A book to help the ordinary birdwatcher appreciate the fascinating songs, stories, and science of common birds in the USA.
Jack Gedney's studies of birds provide resonant, affirming answers to the questions: Who is this bird? In what way is it beautiful? Why does it matter? Masterfully linking an abundance of poetic references with up-to-date biological science, Gedney shares his devotion to everyday Western birds in fifteen essays. Each essay illuminates the life of a single species and its relationship to humans, and how these species can help us understand birds in general. A dedicated birdwatcher and teacher, Gedney finds wonder not only in the speed and glistening beauty of the Anna's hummingbird, but also in her nest building. He acclaims the turkey vulture's and red-tailed hawk's roles in our ecosystem, and he venerates the inimitable California scrub jay's work planting acorns. Knowing that we hear birds much more often than we see them, Gedney offers his expert's ear to help us not only identify bird songs and calls but also understand what the birds are saying. The crowd at the suet feeder will never look quite the same again. Join Gedney in the enchanted world of these not-so-ordinary birds, each enlivened by a hand-drawn portrait by artist Anna Kus Park.
Jack Gedney was born in California, bounced around the country in his youth, and returned to his home state to complete his education, studying literature and natural history at U.C. Berkeley. He is also the author of a compact field guide to the trees of the San Francisco Bay Area and co-owner of a wild bird feeding and nature shop in Novato, California.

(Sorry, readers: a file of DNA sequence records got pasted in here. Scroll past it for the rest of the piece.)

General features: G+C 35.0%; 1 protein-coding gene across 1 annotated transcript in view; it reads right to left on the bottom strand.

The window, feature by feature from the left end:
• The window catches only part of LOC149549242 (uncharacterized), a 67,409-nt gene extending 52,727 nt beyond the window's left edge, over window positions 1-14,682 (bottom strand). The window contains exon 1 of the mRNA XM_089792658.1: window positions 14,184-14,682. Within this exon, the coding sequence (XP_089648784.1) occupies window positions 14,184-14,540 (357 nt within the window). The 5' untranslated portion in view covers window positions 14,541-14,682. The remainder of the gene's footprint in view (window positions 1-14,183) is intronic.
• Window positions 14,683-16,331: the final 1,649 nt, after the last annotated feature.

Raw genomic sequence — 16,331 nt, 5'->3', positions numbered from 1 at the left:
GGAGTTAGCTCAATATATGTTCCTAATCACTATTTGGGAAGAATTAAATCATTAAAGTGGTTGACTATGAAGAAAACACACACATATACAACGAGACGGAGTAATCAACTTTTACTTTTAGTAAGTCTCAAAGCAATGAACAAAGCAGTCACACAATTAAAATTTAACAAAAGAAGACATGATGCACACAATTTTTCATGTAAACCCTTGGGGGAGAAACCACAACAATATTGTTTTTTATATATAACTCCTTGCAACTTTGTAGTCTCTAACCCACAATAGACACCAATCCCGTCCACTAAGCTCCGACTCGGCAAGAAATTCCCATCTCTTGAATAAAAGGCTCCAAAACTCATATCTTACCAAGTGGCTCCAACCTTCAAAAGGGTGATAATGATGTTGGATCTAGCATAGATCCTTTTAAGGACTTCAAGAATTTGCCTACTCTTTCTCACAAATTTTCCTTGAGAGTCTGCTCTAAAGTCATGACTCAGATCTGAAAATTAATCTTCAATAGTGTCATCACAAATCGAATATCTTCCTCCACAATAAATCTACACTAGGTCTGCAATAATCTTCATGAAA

"I'm a serious backyard birder with a library of over a hundred bird books. Gedney's is now one of my top favorites. His lyrical and deeply felt insights, in particular about bird language, enable us to see that common birds are anything but and deserve not just our love but our gratitude."
– Amy Tan, author of The Joy Luck Club
"The Private Lives of Public Birds is an affectionate love song to our most familiar feathered neighbors. Grounded in science but watered by the heart of a poet, this intimate and personal look at the lives of the birds we see every day invites us to slow down and look again."
– John Muir Laws, author of The Laws Guide to Drawing Birds
"Gedney has opened wide a portal for any and all, novice or expert, to enter a world of immediate avian wonder. With the help of ornithologists and poets and authors from the past – be they William Leon Dawson, Henry David Thoreau or creation stories of the Western Mono – Gedney gathers together nuggets of Goldfinch and treasures in feathers to be enjoyed whether we are gazing out our office window, stuck in traffic, or actively seeking."
– Keith Hansen, author of Hansen's Field Guide to the Birds of the Sierra Nevada
"What an eloquent reminder that we don't need to seek rarities to experience the wonder of birds. Jack Gedney's book mingles science, story, and poetry, inviting readers to become immersed in the world of close-to-home birdlife – not to just look at birds, but to look again with attention, stillness, study, and curiosity. This book awakens all of our senses, making every step outside the door an opportunity for joy and belonging."
– Lyanda Lynn Haupt, author of Rooted and Mozart's Starling
"What fun to follow Jack's curiosity as he bikes and birds and reads, bringing together dozens of human voices to deepen his essays, from Miwok and Yokut stories, to a range of writers such as Li Bai, Kurt Vonnegut, Mary Austin, Bernd Heinrich, and even Joanna Newson."
– Allen Fish, director of the Golden Gate Raptor Observatory, Golden Gate National Parks Conservancy
"I can't remember the last time I started smiling during a preface, couldn't put the book down, continued smiling through chapter one (on the brown scratcher), two (the blue squawker), and beyond. What a delight! This book is filled with such wonderful perspectives on the supposedly ordinary birds all around us."
– Donald Kroodsma, author of The Singing Life of Birds
"With lyrical prose and joy-filled stories, this wise and generous book invites us to see better, listen better, and to celebrate the miracles happening around us in every yard and garden. If birds could read, they would say, This book gets it exactly right."
– Charles Hood, author of A Californian's Guide to the Birds Among Us